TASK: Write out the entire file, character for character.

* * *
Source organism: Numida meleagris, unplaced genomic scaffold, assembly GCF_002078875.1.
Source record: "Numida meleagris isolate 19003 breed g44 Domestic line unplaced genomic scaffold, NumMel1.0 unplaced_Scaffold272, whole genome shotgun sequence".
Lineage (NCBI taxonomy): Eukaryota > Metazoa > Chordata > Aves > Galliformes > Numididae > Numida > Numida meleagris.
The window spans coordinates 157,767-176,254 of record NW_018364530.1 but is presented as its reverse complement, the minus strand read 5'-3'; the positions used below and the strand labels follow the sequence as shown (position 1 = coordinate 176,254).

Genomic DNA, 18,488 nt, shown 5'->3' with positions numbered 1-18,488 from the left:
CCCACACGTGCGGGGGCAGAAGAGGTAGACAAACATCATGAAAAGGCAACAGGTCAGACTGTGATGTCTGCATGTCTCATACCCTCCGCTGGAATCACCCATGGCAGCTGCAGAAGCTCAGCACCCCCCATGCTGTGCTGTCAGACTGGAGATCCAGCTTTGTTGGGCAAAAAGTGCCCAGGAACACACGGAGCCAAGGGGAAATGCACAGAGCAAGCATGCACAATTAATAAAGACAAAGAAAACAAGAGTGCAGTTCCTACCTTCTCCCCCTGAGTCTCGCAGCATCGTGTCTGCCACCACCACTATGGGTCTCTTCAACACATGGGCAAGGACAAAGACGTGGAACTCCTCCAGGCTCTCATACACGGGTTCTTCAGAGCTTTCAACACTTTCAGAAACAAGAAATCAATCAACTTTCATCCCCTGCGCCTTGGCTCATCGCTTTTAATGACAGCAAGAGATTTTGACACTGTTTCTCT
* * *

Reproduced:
Source organism: Numida meleagris, unplaced genomic scaffold, assembly GCF_002078875.1.
Source record: "Numida meleagris isolate 19003 breed g44 Domestic line unplaced genomic scaffold, NumMel1.0 unplaced_Scaffold272, whole genome shotgun sequence".
Lineage (NCBI taxonomy): Eukaryota > Metazoa > Chordata > Aves > Galliformes > Numididae > Numida > Numida meleagris.
The window spans coordinates 157,767-176,254 of record NW_018364530.1 but is presented as its reverse complement, the minus strand read 5'-3'; the positions used below and the strand labels follow the sequence as shown (position 1 = coordinate 176,254).

Genomic DNA, 18,488 nt, shown 5'->3' with positions numbered 1-18,488 from the left:
CCCACACGTGCGGGGGCAGAAGAGGTAGACAAACATCATGAAAAGGCAACAGGTCAGACTGTGATGTCTGCATGTCTCATACCCTCCGCTGGAATCACCCATGGCAGCTGCAGAAGCTCAGCACCCCCCATGCTGTGCTGTCAGACTGGAGATCCAGCTTTGTTGGGCAAAAAGTGCCCAGGAACACACGGAGCCAAGGGGAAATGCACAGAGCAAGCATGCACAATTAATAAAGACAAAGAAAACAAGAGTGCAGTTCCTACCTTCTCCCCCTGAGTCTCGCAGCATCGTGTCTGCCACCACCACTATGGGTCTCTTCAACACATGGGCAAGGACAAAGACGTGGAACTCCTCCAGGCTCTCATACACGGGTTCTTCAGAGCTTTCAACACTTTCAGAAACAAGAAATCAATCAACTTTCATCCCCTGCGCCTTGGCTCATCGCTTTTAATGACAGCAAGAGATTTTGACACTGTTTCTCT